More than half (52 per cent) of UK business owners worry about unpaid invoices, with the worst-affected regions found to be London, where businesses spend 1.5 days per month chasing payments, followed by 1.3 days by businesses in Wales, according to a study by Xero.
The business sector spending the most time chasing payments is HR (three days), followed by IT and telecoms (1.8 days) and manufacturing and utilities (1.7 days).
The two main reasons cited by small businesses as being the causes of late payments are that their customers were also waiting for payments themselves (32 per cent), as well as a lack of consistency on payment terms (27 per cent).
Late payment causing reduced productivity?
More than a third (37 per cent) of respondents named that a reduction in productivity is a knock-on effect from late payments and subsequent cash flow problems, with loss of money (25 per cent) and a backlog of work (20 per cent) also recognised as negative effects.
Emma Jones, founder of business community Enterprise Nation says, ‘Nearly 60 per cent of all UK small business invoices were paid late in 2015, which can cripple and often close a business within its first few years.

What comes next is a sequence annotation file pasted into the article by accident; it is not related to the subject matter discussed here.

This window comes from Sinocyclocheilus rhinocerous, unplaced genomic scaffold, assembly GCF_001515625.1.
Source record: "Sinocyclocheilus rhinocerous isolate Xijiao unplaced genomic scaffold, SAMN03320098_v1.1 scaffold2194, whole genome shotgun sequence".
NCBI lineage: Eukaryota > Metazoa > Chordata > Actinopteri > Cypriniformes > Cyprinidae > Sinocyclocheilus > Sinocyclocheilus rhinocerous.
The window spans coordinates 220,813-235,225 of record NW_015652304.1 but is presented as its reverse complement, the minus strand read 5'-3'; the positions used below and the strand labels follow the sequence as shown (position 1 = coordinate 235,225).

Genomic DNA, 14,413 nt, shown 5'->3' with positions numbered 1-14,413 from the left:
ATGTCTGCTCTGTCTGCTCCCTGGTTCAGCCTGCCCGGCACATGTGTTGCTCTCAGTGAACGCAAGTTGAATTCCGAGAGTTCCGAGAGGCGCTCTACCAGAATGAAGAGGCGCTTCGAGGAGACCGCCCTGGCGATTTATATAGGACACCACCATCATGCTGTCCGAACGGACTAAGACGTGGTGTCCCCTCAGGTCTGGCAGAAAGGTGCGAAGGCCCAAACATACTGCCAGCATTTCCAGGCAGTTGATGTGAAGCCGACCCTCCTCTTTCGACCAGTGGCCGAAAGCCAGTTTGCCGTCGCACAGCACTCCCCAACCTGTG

‘The late payment epidemic the UK is facing has to change so small business founders don’t spend so many hours chasing doubt and worrying about cash flow on the back of late payment. With small businesses making up a staggering 99.8 per cent of the British economic engine, this is a critical issue to sort for the betterment of the UK economy as a whole.’
Gary Turner, co-founder and UK managing director of Xero adds, ‘Brits spend more in online retail per shopper than any other country, but the UK has a dismal productivity rating compared to the rest of the G7 nation.
‘Our recent research has proved that small businesses are continuing to waste time chasing payments, only adding to the problem with productivity we face in this country.’
Further reading on late payments